The invention utilizes the circumstance that the ultrasonic homogenization occurs spontaneously on the ultrasonic generator surfaces proper since said surfaces have the highest ultrasonic intensity, whereby a heavy stirring of the liquid in the ultrasonic chamber produces a considerable change of liquid on the ultrasonic generator surfaces and thereby a rather considerable increase in the homogenization velocity at an available given ultrasonic energy. The mixing of the treated liquid flows with the remaining liquid provides not only a very uniform dispersion of the ingredients in the liquid, but involves furthermore an efficient grinding of the individual drops, thereby furthering the homogenization or emulsification process also in the portions of the liquid that are at a greater distance from the ultrasonic generator surface. By using relatively little energy, a heavy stirring may be obtained and thereby a fast treatment of the liquid, so that a great amount of passing liquid per time unit may be efficiently treated in a relatively small ultrasonic chamber. By causing the liquid flow to pass across one of the ultrasonic generator surfaces immediately before it leaves the ultrasonic chamber, it is ensured that the liquid leaving the chamber is always perfectly homogenized and that non-homogenized liquid continuously entering the ultrasonic chamber is not sucked out again before it has been homogenized.
An essential feature of the ultrasonic apparatus according to the invention is that the ultrasonic chamber comprises at least one mechanical stirrer such as a propeller, screw or lamella adapted and disposed in such a manner that it directs the liquid flowing into the chamber through one or more supply pipes across the ultrasonic generator surface or surfaces as a thin flowing layer during continuous admixture of the thus treated flow of liquid in the remaining portion of the ultrasonic chamber, and that one or more outlets open into the wall of the ultrasonic chamber in a plane or curved surface, said surface comprising substantially an ultrasonic generator surface which is located immediately before the outlet when seen in the direction of flow of the said thin flowing layer.
By means of the stirrer it is possible to produce a heavy stirring or kneading and a controlled flow of liquid layers along the ultrasonic generator surfaces, at a relatively low consumption of energy. As a result, an efficient homogenization or emulsification of a great amount of passing liquid per time unit may be obtained in an ultrasonic chamber of a small volume. Thus, tests have proved that a fuel oil amount of the order of 500 l/h can be emulsified in an ultrasonic chamber having a volume of 1/3rd 1 at an energy consumption as low as 120 to 150 W for producing ultra-sound and about 100 to 150 W for operating the stirrer.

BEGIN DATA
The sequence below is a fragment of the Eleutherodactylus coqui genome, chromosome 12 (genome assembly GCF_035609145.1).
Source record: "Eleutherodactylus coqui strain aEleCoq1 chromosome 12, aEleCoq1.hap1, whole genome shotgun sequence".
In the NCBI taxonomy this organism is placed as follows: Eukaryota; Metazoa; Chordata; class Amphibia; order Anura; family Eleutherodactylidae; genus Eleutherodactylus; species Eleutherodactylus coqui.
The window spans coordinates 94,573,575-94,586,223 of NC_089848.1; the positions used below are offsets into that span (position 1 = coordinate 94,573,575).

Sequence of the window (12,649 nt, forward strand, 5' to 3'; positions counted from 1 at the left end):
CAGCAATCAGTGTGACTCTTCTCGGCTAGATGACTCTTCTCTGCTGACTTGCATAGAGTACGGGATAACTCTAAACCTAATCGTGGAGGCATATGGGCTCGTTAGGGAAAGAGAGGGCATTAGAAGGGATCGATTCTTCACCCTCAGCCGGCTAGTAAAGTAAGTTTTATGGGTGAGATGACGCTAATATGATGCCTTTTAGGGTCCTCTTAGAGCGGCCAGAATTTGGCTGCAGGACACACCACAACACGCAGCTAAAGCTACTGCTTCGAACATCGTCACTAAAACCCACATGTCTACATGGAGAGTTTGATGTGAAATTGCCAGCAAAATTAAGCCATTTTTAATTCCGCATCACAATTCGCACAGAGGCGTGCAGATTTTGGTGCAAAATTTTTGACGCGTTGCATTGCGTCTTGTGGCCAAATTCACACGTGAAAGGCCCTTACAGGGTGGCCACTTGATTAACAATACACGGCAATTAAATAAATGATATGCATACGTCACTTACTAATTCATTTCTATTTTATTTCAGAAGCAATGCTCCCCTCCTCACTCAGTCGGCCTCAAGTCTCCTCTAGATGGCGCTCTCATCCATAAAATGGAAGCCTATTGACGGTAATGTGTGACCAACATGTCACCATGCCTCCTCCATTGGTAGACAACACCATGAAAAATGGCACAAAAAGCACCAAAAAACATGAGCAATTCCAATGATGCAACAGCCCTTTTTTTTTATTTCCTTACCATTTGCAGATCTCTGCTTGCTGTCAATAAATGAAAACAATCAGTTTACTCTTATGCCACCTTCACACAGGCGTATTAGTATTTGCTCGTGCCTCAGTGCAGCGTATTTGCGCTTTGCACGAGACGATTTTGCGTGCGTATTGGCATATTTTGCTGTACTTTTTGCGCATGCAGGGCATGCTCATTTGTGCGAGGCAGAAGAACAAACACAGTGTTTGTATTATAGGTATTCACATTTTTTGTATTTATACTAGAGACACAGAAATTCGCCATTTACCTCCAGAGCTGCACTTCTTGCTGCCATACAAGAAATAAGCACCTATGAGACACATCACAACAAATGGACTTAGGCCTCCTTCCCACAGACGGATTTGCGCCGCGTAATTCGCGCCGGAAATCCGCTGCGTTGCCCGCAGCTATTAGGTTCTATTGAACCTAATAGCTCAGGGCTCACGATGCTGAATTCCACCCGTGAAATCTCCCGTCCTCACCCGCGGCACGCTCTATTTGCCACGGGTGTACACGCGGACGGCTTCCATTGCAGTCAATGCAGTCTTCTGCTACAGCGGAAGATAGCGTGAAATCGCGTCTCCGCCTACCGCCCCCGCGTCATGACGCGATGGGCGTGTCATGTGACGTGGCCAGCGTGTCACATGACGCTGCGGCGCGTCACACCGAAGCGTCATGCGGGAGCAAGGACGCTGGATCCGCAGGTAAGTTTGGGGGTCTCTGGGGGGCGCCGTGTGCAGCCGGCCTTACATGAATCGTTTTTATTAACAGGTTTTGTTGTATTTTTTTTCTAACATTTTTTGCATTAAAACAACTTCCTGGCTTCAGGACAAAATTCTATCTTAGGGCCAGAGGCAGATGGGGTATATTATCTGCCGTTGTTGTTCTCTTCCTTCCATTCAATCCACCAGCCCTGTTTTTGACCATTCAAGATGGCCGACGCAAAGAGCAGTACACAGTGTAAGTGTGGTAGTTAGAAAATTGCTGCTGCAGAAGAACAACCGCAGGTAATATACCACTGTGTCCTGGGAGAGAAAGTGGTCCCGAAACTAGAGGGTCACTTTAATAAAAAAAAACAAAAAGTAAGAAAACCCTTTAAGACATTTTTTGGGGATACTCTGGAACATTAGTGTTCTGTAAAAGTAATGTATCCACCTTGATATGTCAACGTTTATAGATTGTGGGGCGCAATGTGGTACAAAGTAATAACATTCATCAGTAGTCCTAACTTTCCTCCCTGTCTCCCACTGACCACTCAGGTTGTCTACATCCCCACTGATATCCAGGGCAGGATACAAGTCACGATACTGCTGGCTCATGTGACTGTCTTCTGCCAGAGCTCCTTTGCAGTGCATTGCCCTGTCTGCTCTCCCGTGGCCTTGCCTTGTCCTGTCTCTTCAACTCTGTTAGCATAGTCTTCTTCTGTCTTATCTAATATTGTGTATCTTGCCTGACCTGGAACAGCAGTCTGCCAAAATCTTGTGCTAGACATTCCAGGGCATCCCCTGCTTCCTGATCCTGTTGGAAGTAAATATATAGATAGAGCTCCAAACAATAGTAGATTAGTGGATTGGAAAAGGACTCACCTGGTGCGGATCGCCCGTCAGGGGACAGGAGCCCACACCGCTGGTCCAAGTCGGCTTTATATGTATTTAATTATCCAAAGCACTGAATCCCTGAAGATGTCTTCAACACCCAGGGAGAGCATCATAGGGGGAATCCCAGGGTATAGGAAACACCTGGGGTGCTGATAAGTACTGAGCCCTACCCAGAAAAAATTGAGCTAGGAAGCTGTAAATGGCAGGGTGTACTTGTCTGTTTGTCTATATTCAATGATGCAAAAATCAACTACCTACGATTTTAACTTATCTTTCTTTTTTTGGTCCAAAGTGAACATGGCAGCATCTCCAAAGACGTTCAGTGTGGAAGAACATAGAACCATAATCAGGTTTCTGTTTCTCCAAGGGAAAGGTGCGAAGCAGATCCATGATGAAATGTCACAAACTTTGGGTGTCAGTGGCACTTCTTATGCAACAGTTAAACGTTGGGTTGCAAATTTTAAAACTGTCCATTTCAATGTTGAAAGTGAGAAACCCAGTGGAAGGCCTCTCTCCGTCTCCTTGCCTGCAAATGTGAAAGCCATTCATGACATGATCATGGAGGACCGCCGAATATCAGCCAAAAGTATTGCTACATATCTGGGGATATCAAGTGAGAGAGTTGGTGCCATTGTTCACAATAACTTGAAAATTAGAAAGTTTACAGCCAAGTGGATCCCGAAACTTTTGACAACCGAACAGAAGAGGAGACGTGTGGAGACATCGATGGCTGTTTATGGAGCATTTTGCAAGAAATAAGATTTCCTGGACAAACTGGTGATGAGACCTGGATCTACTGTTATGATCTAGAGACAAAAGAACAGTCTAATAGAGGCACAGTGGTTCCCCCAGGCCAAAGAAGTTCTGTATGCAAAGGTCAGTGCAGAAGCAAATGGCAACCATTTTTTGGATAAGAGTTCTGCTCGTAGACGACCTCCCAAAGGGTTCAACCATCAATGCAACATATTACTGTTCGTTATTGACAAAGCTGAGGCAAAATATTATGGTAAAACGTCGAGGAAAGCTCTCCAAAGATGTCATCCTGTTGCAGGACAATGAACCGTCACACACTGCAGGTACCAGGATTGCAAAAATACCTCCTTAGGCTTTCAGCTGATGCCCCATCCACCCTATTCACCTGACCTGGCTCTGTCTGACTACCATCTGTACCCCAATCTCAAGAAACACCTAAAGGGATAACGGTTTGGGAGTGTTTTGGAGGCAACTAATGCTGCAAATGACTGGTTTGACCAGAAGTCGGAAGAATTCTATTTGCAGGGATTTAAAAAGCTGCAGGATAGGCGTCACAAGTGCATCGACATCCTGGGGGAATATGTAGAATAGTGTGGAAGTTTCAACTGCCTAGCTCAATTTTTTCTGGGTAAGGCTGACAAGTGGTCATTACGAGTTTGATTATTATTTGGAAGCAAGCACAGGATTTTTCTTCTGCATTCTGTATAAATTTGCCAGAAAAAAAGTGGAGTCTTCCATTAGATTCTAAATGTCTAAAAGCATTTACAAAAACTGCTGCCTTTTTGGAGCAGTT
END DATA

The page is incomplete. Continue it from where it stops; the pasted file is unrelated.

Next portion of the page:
An essential feature of one embodiment of the ultrasonic apparatus according to the invention is that the ultrasonic chamber is symmetrical with respect to rotation about a centre axis and any sectional figure appearing by intersecting the ultrasonic chamber and a plane comprising the centre axis is convex, i.e. the sectional figure never has a centre of radius of curvature lying outside the ultrasonic chamber.
The shape of the ultrasonic chamber has primarily for its object to make the stirring in the chamber as efficient as possible at the minimum possible consumption of energy and to cause all the liquid portions to contact the ultrasonic generator surfaces. By making the chamber of circular and convex shape, the advantage obtained is that none of the liquid portions can stand still within the ultrasonic chamber during the stirring.
The invention will be further described below with reference to the accompanying drawings, in which
FIG. 1 is a vertical, sectional side view of an embodiment of the apparatus according to the invention,
FIG. 2 is a top view taken along the line II-II of the embodiment of FIG. 1, and
FIGS. 3 to 7 illustrate other embodiments of the apparatus according to the invention.
The ultrasonic chamber 1 is hemispherical, and the ultrasonic generators 4 are mounted in the plane end surface 9, whereby the ultrasonic generator surface 6 is in contact with the liquid within the ultrasonic chamber 1. The inner side of the ultrasonic chamber 1 is symmetrical with respect to rotation about the centre axis 7. Each section of the ultrasonic chamber, the plane of which comprises the centre axis 7, forms a convex figure, i.e. a figure never curving outwards away from the centre axis 7. The liquid to be ultrasonically treated within the ultrasonic chamber 1 is introduced through a supply pipe 2, the centre axis of which is aligned with the centre axis 7. The propeller 5, which is also coaxial with the centre axis 7, circulates the liquid downwards towards the ultrasonic generator surface 6 and upwards along the sides of the ultrasonic chamber 1 as indicated by the arrow 8. The heavy stirring and kneading of the liquid in the ultrasonic chamber 1 ensures a considerable change of liquid on the ultrasonic generator surface 6, which is a precondition for a high homogenization velocity. The homogenized liquid is carried away through an outlet 3 the opening cross section of which in the ultrasonic chamber is on the same level as the ultrasonic generator surfaces and which is mounted after one of the ultrasonic generator surfaces viewed in the direction of flow.
In general, the ultrasonic generators may be mounted anywhere on the ultrasonic chamber as shown in FIGS. 3-5, their location having no essential effect on the homogenization velocity.
The liquid to be homogenized need not necessarily be introduced into the central portion of the ultrasonic chamber, but may be introduced at several places of the chamber as well, also shown in FIGS. 3-5 provided no immediate mixing with the liquid discharged from the chamber can occur. The device for homogenization of liquid may also comprise several ultrasonic chambers arranged in parallel or in series.
The ultrasonic chamber may also comprise one or more mechanical stirrers.
FIG. 6 is a vertical sectional view through a further embodiment using the same reference numerals for designating corresponding parts as in the abovementioned embodiments. In the illustrated torus ultrasonic chamber 1 heavy stirring is obtained in simple manner by means of the propeller 5 at a minimum consumption of energy and with maximum change of liquid over the ultrasonic generator surfaces 6.
FIG. 7 is a horizontal sectional view through a further embodiment, in which supply pipes 2 are provided close to the centre axis and outlets 3 for discharging the liquid are located close to the periphery. The ultrasonic generator surfaces 6 are radially arranged inside the outlets 3.